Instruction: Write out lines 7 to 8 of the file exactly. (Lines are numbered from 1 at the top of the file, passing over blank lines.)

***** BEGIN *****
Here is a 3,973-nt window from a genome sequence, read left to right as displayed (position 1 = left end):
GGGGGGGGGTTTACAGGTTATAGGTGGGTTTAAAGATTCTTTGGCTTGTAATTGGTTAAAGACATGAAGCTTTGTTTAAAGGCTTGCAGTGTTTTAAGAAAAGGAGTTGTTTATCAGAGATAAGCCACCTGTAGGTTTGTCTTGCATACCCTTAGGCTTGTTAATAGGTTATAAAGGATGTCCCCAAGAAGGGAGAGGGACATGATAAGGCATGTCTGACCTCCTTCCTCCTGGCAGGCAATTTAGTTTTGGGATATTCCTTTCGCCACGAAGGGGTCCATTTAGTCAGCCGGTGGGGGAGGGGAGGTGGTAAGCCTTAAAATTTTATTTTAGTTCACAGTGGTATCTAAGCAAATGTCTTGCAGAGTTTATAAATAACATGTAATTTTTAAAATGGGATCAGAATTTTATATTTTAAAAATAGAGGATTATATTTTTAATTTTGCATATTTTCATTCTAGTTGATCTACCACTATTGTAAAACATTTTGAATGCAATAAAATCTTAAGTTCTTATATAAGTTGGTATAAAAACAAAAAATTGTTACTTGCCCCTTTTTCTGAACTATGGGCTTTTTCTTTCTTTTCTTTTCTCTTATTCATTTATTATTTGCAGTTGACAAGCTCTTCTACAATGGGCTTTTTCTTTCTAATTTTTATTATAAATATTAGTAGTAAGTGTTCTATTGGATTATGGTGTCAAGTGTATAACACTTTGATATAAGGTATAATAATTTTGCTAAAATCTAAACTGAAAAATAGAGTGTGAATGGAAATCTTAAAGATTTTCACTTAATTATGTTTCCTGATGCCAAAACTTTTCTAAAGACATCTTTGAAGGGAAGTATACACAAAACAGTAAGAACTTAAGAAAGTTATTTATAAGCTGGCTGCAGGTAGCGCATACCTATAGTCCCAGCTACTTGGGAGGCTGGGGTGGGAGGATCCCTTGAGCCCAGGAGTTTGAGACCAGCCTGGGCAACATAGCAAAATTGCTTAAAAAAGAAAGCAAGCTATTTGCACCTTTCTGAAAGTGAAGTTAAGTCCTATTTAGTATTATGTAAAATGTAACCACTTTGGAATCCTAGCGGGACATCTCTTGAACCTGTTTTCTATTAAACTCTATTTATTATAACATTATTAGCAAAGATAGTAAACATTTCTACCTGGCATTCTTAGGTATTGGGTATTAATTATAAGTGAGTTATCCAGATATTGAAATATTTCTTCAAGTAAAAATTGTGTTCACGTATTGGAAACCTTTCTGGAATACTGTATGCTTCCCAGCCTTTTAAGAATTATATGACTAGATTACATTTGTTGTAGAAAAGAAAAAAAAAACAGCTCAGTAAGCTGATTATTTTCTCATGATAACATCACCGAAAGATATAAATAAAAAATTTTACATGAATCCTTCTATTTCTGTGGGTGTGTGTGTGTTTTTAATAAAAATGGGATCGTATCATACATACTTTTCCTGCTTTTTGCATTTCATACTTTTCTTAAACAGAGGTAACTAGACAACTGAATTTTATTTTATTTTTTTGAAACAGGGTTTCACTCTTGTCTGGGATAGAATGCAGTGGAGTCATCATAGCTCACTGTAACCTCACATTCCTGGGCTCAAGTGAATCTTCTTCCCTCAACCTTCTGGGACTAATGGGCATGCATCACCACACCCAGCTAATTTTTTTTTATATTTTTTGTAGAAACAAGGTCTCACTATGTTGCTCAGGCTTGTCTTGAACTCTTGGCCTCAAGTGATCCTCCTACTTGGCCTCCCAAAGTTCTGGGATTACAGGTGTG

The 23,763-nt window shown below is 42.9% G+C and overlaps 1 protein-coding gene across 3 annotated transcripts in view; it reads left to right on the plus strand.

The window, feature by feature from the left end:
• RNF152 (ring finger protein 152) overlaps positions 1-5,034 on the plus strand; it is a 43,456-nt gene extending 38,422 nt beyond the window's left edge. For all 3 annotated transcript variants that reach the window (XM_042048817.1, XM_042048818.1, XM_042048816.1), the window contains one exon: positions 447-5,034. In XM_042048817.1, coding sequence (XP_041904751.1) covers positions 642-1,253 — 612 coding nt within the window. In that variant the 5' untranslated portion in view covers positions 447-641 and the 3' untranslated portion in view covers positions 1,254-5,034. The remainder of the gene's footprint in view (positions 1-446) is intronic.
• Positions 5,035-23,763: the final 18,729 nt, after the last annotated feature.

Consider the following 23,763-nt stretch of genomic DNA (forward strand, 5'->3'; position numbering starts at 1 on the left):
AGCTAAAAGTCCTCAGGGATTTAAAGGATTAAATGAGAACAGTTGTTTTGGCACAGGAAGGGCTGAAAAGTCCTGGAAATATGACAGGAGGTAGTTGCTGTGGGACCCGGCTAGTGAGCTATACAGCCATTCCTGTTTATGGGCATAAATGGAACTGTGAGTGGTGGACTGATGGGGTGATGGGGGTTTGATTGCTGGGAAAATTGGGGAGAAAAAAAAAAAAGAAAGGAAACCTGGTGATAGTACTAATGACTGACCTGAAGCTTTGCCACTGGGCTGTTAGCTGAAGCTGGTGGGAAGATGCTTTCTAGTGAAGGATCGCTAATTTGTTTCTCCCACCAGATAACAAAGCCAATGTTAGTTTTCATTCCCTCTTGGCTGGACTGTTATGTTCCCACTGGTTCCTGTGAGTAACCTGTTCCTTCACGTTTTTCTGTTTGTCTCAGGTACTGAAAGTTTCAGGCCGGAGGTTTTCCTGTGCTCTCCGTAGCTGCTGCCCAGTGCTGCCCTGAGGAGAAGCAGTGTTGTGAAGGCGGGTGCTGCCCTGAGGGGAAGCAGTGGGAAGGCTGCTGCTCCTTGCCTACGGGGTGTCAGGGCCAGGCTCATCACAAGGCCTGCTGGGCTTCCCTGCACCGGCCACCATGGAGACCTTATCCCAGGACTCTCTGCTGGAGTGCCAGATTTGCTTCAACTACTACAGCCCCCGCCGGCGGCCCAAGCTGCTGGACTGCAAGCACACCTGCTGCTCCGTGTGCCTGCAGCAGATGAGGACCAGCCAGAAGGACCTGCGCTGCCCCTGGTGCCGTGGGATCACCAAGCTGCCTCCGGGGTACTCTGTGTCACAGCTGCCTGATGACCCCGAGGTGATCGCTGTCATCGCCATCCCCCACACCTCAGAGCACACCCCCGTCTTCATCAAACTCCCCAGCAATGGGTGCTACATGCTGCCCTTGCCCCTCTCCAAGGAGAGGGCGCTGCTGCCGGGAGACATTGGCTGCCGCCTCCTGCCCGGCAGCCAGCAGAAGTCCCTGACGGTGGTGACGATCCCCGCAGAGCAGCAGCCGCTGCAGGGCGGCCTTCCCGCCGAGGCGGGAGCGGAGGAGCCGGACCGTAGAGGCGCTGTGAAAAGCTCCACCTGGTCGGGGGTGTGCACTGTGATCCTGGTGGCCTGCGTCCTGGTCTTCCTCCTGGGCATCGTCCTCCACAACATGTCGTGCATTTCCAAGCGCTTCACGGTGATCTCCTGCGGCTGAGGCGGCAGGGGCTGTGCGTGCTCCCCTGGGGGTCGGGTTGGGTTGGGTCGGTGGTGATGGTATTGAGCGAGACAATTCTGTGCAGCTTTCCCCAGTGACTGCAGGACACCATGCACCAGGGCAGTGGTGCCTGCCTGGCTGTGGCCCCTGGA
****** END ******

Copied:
Consider the following 23,763-nt stretch of genomic DNA (forward strand, 5'->3'; position numbering starts at 1 on the left):
AGCTAAAAGTCCTCAGGGATTTAAAGGATTAAATGAGAACAGTTGTTTTGGCACAGGAAGGGCTGAAAAGTCCTGGAAATATGACAGGAGGTAGTTGCTGTGGGACCCGGCTAGTGAGCTATACAGCCATTCCTGTTTATGGGCATAAATGGAACTGTGAGTGGTGGACTGATGGGGTGATGGGGGTTTGATTGCTGGGAAAATTGGGGAGAAAAAAAAAAAAGAAAGGAAACCTGGTGATAGTACTAATGACTGACCTGAAGCTTTGCCACTGGGCTGTTAGCTGAAGCTGGTGGGAAGATGCTTTCTAGTGAAGGATCGCTAATTTGTTTCTCCCACCAGATAACAAAGCCAATGTTAGTTTTCATTCCCTCTTGGCTGGACTGTTATGTTCCCACTGGTTCCTGTGAGTAACCTGTTCCTTCACGTTTTTCTGTTTGTCTCAGGTACTGAAAGTTTCAGGCCGGAGGTTTTCCTGTGCTCTCCGTAGCTGCTGCCCAGTGCTGCCCTGAGGAGAAGCAGTGTTGTGAAGGCGGGTGCTGCCCTGAGGGGAAGCAGTGGGAAGGCTGCTGCTCCTTGCCTACGGGGTGTCAGGGCCAGGCTCATCACAAGGCCTGCTGGGCTTCCCTGCACCGGCCACCATGGAGACCTTATCCCAGGACTCTCTGCTGGAGTGCCAGATTTGCTTCAACTACTACAGCCCCCGCCGGCGGCCCAAGCTGCTGGACTGCAAGCACACCTGCTGCTCCGTGTGCCTGCAGCAGATGAGGACCAGCCAGAAGGACCTGCGCTGCCCCTGGTGCCGTGGGATCACCAAGCTGCCTCCGGGGTACTCTGTGTCACAGCTGCCTGATGACCCCGAGGTGATCGCTGTCATCGCCATCCCCCACACCTCAGAGCACACCCCCGTCTTCATCAAACTCCCCAGCAATGGGTGCTACATGCTGCCCTTGCCCCTCTCCAAGGAGAGGGCGCTGCTGCCGGGAGACATTGGCTGCCGCCTCCTGCCCGGCAGCCAGCAGAAGTCCCTGACGGTGGTGACGATCCCCGCAGAGCAGCAGCCGCTGCAGGGCGGCCTTCCCGCCGAGGCGGGAGCGGAGGAGCCGGACCGTAGAGGCGCTGTGAAAAGCTCCACCTGGTCGGGGGTGTGCACTGTGATCCTGGTGGCCTGCGTCCTGGTCTTCCTCCTGGGCATCGTCCTCCACAACATGTCGTGCATTTCCAAGCGCTTCACGGTGATCTCCTGCGGCTGAGGCGGCAGGGGCTGTGCGTGCTCCCCTGGGGGTCGGGTTGGGTTGGGTCGGTGGTGATGGTATTGAGCGAGACAATTCTGTGCAGCTTTCCCCAGTGACTGCAGGACACCATGCACCAGGGCAGTGGTGCCTGCCTGGCTGTGGCCCCTGGA